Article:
Assessing scientists – a crowdsourcing approach?

As the REF draws closer, there are ongoing debates about how we assess scientists and their merits. Such assessments are critical for hiring and promotion  and we are all in agreement that the current system, by which scientists are assessed by the impact factor of the journals they publish in, is not suitable, for reasons outlined by Stephen Curry and picked up again recently by Athene Donald.

Since I’ve been involved quite a bit recently in promotions and hiring, I’ve thought about this a lot. The problem is that we are trying to measure something intangible, and impact factor is the only number we have available – so naturally we use it, even though we all know it’s rubbish.

OK so here’s an alternative idea. It’s totally off the top of my head and thus doubtless deeply flawed but any ideas are better than none, right? And the impact factor discussion, at least in the last few months, has been remarkably devoid of new ideas.

The reason we don’t like impact factors is that we feel they are missing the essence of what makes a good scientist. We all know people who we think are excellent scientists but who, for whatever reason, don’t publish in high impact journals, or don’t publish frequently, or aren’t very highly cited, or whatever. But we trust our judgement because we believe (rightly or wrongly) that our complex minds can assimilate far more information, including factors like how careful is the person in their experiments, how novel are their ideas, how elegant are their experimental designs, how technically challenging their methods etc etc etc – none of which is reflected in the no. or impact factor of their publications.

My idea is that we crowdsource this wisdom and engage is a mass rating exercise where scientists simply judge each other based on their own subjective assessment of merit. Let’s say every two years, or every five years, every scientist in the land is sent the name of (say) 30 scientists in a related area, and are simply asked to rank them, in two lists: (1) How good a scientist do you think this person is, and (2) How important is the contribution you think they have made to the field to date. Each scientist is thus ranked 30 times by their peers, and they get a score equal to the sum or average of those 30 ranks. A scientist who made the top of all 30 lists would be truly outstanding, and one who was at the bottom of all 30 probably unemployable. Then institutions could choose to decide where to draw the boundaries for hiring, promotion etc.

This would all be done in confidence, of course. And a scientist’s own rank wouldn’t be released until they had submitted their ranking of the others. It would be relatively low cost in terms of time, and because specialists would be ranking people in a related area, they would be better placed to make judgements than, say, a hiring committee. In a way it is like turning every scientist into a mini REF panel.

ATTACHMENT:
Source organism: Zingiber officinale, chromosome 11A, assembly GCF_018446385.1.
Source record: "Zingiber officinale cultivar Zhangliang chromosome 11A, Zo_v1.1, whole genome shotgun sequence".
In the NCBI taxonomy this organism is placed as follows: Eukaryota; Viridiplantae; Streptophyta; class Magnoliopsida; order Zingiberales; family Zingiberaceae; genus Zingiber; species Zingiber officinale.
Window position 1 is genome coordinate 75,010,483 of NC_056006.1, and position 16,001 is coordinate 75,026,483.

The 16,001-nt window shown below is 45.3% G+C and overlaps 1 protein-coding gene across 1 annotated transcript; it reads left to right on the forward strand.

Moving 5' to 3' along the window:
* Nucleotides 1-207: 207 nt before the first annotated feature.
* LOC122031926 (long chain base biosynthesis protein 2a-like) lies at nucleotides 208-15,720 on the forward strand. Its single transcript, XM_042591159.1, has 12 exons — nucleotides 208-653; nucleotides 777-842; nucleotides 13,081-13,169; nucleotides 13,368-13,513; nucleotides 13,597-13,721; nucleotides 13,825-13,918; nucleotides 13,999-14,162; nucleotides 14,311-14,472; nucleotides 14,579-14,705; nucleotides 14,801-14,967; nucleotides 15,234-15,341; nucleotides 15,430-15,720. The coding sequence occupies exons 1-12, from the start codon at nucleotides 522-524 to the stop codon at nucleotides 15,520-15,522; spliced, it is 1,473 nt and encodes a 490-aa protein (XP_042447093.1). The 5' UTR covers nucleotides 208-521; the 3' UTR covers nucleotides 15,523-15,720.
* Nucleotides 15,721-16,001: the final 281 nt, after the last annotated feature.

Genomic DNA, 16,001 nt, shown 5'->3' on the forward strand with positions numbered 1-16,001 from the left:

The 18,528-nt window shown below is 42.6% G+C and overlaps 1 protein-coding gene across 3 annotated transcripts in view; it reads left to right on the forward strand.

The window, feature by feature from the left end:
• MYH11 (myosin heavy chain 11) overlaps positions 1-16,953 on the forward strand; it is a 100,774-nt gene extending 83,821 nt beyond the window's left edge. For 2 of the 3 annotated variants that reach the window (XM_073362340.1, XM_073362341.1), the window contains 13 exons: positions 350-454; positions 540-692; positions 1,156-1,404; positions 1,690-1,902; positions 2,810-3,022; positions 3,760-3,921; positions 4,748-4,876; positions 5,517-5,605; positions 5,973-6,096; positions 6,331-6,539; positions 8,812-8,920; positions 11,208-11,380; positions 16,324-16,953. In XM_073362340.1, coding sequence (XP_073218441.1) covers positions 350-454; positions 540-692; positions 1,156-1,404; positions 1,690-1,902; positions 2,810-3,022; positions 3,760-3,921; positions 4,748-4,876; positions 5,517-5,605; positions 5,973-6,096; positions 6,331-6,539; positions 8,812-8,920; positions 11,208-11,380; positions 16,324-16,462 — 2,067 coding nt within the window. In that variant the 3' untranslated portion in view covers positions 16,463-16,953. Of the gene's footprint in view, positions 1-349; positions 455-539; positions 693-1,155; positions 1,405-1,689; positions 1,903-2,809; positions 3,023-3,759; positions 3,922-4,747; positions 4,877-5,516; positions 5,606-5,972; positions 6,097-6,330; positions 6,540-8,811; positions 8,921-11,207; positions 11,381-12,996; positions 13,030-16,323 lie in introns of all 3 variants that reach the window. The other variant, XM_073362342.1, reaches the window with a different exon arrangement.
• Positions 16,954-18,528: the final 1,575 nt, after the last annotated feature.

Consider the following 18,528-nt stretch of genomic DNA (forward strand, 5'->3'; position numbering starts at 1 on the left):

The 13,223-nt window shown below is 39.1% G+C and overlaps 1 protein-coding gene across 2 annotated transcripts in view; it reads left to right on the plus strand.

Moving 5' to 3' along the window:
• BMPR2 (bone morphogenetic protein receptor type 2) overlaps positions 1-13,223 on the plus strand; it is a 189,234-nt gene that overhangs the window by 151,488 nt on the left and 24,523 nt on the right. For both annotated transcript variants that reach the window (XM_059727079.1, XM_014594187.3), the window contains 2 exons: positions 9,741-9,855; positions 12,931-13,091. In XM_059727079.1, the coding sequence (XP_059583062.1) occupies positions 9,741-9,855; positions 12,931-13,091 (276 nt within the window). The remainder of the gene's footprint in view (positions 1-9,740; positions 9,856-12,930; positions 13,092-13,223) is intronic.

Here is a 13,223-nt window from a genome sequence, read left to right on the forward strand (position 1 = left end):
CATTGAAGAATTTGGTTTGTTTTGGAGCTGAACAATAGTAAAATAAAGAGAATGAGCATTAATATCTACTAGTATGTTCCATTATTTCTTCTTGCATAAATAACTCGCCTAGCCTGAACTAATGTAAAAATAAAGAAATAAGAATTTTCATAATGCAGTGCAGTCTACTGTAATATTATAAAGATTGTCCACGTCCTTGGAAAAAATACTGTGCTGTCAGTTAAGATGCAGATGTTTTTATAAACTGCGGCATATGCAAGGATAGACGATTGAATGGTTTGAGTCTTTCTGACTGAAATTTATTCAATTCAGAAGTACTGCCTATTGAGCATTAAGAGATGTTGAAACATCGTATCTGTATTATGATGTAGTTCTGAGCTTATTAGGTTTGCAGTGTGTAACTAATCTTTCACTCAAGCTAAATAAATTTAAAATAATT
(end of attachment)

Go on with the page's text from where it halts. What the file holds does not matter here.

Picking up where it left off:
Comments on this idea, or indeed better ideas, welcome.

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3 Responses to Assessing scientists – a crowdsourcing approach?

  1. Just found this post now via your more recent ‘Letter to the Editor’ post. Apologies for being a month late to the party!

    It’s an interesting idea, but it strikes me as one that’ll be hard to get off the ground. Also, I imagine many will be uncomfortable with the idea of rating the scientist rather than the work of the scientist. It’s a little bit like attacking the person vs attacking the argument in a debate.

    We are actually doing something similar to this idea with Our focus is on evaluating the work of the scientist, but the general idea is the same — crowdsourcing the evaluation of academic research in order to, among other things, provide superior metrics to the impact factor.

    Our R&D team are currently pushing out a series of blog posts on this topic — the impact factor and alternative methods of evaluating research — that you might be interested in. Here’s the first in the series:

    Daniel Johnston
    Co-founder of

    • Jesse Czekanski-Moir says:

      Re: ranking the scientist vs. ranking the ideas:
      While the object of a debate is to present the best argument, the object of a hiring or tenure decision is to hire/retain the most desirable scientist. Thus, it makes sense to have a ranking system that uses the scientist as the “unit of selection.” While systems like or might be useful for evaluating individual contributions, they still don’t provide a holistic measure of the scientist. Some would argue that scientists are more than just the sum of their pubs.

  2. Dean says:

    I love this idea!
    But it would only work in fields that are so small that everyone knows each other well. Off the top of my head, I can think of a few brilliant scientists, but whereas some are well-known, others are young, working in small labs on long-term, finely-detailed projects that take forever to code/analyse… . I imagine that few people would know who all the young stars in their field are. So it would probably be better if young scientists could be judged on the quality (not the quantity) of their research. But I like the idea…

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